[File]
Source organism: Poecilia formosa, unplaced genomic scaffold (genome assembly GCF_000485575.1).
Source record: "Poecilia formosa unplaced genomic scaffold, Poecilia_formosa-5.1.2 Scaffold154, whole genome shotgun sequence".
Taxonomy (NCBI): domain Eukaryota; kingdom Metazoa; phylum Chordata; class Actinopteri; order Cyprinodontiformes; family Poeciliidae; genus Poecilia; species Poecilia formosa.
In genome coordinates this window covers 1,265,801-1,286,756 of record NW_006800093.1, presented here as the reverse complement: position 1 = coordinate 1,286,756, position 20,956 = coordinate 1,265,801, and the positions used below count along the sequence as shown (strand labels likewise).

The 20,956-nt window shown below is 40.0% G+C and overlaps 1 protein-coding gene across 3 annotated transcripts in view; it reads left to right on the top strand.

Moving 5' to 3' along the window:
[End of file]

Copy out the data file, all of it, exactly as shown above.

Source organism: Poecilia formosa, unplaced genomic scaffold (genome assembly GCF_000485575.1).
Source record: "Poecilia formosa unplaced genomic scaffold, Poecilia_formosa-5.1.2 Scaffold154, whole genome shotgun sequence".
Taxonomy (NCBI): domain Eukaryota; kingdom Metazoa; phylum Chordata; class Actinopteri; order Cyprinodontiformes; family Poeciliidae; genus Poecilia; species Poecilia formosa.
In genome coordinates this window covers 1,265,801-1,286,756 of record NW_006800093.1, presented here as the reverse complement: position 1 = coordinate 1,286,756, position 20,956 = coordinate 1,265,801, and the positions used below count along the sequence as shown (strand labels likewise).

The 20,956-nt window shown below is 40.0% G+C and overlaps 1 protein-coding gene across 3 annotated transcripts in view; it reads left to right on the top strand.

Moving 5' to 3' along the window: